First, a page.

Is this scenario possible?
I have written a terrain engine which renders to a standard windows DIB surface, it has its own depth buffer (eg an array of floats). No i want to add some guys and monsters to my engine and render them via opengl , is it possible to tell the opengl to do its rendering on my DIB? i wanna first draw the land by my own rendering engine and then draw the other stuff like objects onto it, is it also possible to tell opengl to use my depth buffer and draw the stuff againt it ??
Easy awnser: no. OpenGL needs it''s own render context, it''s own (hardware depended) color and depth buffer format and so on. But: you can get access to the OpenGL window, render your own stuff to it and mix it with OpenGL. The problem is, that you can''t get direct memory access, you need an offscreen buffer and copy forth and back to the OpenGL buffer using glReadPixels() and glDrawPixels(). You can also update the depth buffer this way. But beware: you should use a format that is internally supported by your hardware, otherwise glRead/DrawPixels() needs to do very costly conversions and your framerate will drop. You should consider rendering everything, including your landscape with OpenGL.
This is slow. Well, it depends on your detailed configuration (resolution, colordepth, speed of blitting operation...), but you will definitely loose performance. And you still haven''t got the depth buffer... I think this kind of DIB rendering is a bit kludgy, the words ''3D accelerated rendering'' and ''device-independent'' don''t fit very well together, at least with current hardware...
Yeah, well he wanted a way to render to his DIB and that will do it just fine and will do it pretty fast
Copying his DIB back to the front buffer is another issue. That code was only meant to represent a way to render to the DIB and did not bog down on device copying algorithms. There are much faster means available than BitBlt.
Loading your own depth buffer is not real difficult and is pretty well documented.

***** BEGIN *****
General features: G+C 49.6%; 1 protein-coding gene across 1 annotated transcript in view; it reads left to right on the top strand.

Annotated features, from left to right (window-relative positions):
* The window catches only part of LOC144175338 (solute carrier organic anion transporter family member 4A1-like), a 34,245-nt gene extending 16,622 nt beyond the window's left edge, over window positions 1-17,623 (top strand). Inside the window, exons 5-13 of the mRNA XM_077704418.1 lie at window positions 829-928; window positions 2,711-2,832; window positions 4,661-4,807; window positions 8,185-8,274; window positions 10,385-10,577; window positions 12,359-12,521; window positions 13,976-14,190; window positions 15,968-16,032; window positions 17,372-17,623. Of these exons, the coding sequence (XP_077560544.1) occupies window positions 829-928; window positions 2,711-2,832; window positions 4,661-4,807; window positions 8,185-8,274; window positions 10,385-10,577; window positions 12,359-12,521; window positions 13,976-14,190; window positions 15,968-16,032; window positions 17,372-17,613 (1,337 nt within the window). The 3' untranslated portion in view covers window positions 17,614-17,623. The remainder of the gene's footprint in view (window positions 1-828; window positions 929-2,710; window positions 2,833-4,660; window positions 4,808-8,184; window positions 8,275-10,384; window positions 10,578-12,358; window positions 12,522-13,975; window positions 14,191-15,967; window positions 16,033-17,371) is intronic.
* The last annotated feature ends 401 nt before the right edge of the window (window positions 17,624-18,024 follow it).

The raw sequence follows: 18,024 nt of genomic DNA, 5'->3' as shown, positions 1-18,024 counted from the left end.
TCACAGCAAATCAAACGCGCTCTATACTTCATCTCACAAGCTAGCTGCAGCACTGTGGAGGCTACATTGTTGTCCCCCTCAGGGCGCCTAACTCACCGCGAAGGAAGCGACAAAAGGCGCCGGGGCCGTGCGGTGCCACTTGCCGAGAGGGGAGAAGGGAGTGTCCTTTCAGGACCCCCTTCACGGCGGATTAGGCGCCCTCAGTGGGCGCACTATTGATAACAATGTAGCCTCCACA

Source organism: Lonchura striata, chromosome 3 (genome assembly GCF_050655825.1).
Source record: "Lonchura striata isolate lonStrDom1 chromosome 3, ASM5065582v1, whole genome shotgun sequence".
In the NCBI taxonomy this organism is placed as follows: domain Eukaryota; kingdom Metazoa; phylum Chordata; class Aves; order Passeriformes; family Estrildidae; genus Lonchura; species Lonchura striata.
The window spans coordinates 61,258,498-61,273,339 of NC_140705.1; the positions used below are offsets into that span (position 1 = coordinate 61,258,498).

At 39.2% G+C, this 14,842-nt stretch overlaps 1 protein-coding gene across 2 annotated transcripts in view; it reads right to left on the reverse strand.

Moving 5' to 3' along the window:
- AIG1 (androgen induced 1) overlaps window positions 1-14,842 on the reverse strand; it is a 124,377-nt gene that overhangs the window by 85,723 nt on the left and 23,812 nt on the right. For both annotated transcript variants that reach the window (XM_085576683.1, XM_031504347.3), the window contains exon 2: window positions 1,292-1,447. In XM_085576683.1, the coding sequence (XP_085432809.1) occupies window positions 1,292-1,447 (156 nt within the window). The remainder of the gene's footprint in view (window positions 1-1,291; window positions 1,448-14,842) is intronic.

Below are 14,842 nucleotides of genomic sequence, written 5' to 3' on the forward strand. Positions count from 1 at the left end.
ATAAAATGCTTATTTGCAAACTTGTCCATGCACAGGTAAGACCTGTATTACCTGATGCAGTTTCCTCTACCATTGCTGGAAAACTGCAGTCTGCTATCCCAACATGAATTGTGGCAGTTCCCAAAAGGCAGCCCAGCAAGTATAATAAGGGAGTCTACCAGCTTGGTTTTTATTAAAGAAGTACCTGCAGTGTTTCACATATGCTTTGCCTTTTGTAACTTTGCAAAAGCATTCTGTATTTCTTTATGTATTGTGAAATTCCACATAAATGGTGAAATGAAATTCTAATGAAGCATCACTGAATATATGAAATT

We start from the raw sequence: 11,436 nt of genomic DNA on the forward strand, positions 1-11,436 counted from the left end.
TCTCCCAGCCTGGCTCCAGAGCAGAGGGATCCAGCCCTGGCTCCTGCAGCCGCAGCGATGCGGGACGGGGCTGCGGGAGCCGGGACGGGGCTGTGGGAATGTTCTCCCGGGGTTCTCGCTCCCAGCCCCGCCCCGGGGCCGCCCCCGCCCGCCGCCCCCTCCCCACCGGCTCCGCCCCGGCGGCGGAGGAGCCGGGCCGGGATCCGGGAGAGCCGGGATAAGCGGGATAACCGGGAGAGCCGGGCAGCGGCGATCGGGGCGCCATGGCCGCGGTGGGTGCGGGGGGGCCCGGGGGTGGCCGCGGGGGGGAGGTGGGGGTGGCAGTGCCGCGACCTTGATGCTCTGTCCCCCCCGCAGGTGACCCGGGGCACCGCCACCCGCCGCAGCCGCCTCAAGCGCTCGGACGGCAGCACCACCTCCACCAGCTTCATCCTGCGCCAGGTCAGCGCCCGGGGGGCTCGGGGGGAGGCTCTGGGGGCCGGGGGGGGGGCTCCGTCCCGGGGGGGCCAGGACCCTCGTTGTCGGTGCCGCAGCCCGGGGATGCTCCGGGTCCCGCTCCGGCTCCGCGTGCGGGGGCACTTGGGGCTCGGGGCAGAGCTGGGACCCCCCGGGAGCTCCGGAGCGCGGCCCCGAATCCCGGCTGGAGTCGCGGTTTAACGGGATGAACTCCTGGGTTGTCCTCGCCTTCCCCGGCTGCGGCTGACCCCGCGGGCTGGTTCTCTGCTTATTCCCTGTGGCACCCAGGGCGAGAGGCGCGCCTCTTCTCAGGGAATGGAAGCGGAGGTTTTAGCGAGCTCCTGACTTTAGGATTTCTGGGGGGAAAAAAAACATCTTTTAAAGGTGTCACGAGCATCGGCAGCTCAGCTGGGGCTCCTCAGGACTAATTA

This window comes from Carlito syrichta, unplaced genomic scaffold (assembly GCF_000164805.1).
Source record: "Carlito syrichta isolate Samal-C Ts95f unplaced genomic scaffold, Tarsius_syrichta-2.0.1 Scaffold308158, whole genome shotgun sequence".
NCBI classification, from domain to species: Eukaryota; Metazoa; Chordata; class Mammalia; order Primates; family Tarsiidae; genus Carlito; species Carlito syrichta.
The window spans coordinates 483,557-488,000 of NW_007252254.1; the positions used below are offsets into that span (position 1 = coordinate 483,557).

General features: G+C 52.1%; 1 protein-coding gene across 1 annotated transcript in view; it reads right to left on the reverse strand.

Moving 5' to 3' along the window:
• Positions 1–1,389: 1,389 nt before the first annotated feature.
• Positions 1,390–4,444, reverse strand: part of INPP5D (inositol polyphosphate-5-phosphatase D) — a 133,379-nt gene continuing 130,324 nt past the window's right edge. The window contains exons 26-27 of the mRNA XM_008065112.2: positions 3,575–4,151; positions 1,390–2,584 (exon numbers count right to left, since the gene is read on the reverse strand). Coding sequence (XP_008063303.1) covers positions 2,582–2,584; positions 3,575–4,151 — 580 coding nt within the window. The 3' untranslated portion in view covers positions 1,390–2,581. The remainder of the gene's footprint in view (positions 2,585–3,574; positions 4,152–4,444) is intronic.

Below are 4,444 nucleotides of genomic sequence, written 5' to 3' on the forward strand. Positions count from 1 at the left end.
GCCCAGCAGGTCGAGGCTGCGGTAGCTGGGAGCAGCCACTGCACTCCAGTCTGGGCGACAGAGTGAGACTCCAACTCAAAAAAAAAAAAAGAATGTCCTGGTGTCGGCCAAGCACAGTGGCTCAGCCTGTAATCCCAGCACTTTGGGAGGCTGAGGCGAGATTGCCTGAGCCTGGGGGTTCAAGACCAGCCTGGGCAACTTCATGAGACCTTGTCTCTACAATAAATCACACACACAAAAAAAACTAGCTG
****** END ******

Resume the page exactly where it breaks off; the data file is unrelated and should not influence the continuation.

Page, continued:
But I agree that generally anything with the words Device and Independent in the definition of the acronym are destined to snaildome in the scope of a real 3D game. But perhaps he just wants to see if he can do it and not necessarily be concerned about the speed issues.
Hi Thanks to all you guys, im used to write my engines in DIB, coz it is easier to start an engine and also easier to debug. Ill convert them to DX or OpenGL after the development phase, and god damn it im a software rendering kid
Sometimes it is necessary to do everything via GDI specially in Non-Game applications...
OpenGL neither DX and none of the accelerators out there are capable to do voxels and you should do it via software, polygons really suck ( Delta Force3 is poly != Delta Force2 is voxel ).
BitBlt is not that slow, but StretchDIBits is real slow thing but if you choose a dib pixel format which is the same as your video mode depth blitting becomes much faster coz no color depth conversion is needed to blit your dib to the screen (done by GDI)
Well i got the answer to the first question, but for the second one :
I''ll clear the GLs depth buffer, draw my landscape on the DIB as well as updating the GLs depth buffer by z values from my landscape renderer, then i draw both objects and their depth buffer with GL, this way it will render objects against the depth of landscape. ReadPixels seems to be slow, is there any way to get a pointer to depth buffer?
Hmm, well ReadPixels is slow, especially on some older 3D cards (voodoo3 like). DrawPixels is faster (although I wouldn''t classify it as lightning fast either...) Did you tried that: render your GL objects to a standard (non-DIB) GL surface, and your voxel terrain on whatever kind of surface, both with their respective depth buffer. then copy your software rendered image (incl depth) to the GL buffer with DrawPixels. I don''t know, if that''s fast (don''t think so), but it''ll work, since the hardware will do the depth compositing. I''m not aware of any other method to get the GL depth buffer, perhaps some exotic DIB format with a depth component ? Or some (very few) 3d boards support textures in RGBAZ format, where Z is a depth value. If you have a (professional) 3d board that supports this kind of texture, then you could do your compositing with that, it''s very fast.
OK, I know that software rendering is nice and very cool to code, but I think that voxels shouldn''t be used anymore nowadays. I presume you are using them for a landscape ? There are tons of extremly impressive polygonal terrain engines out there, with a quality and complexity that would be absolutely impossible to achieve with voxels. You should perhaps consider doing everything in OpenGL, so you wouldn''t have the compositing problem and you''ll get acceleration throughout your terrain.
But well, in the end, it''s still a matter of taste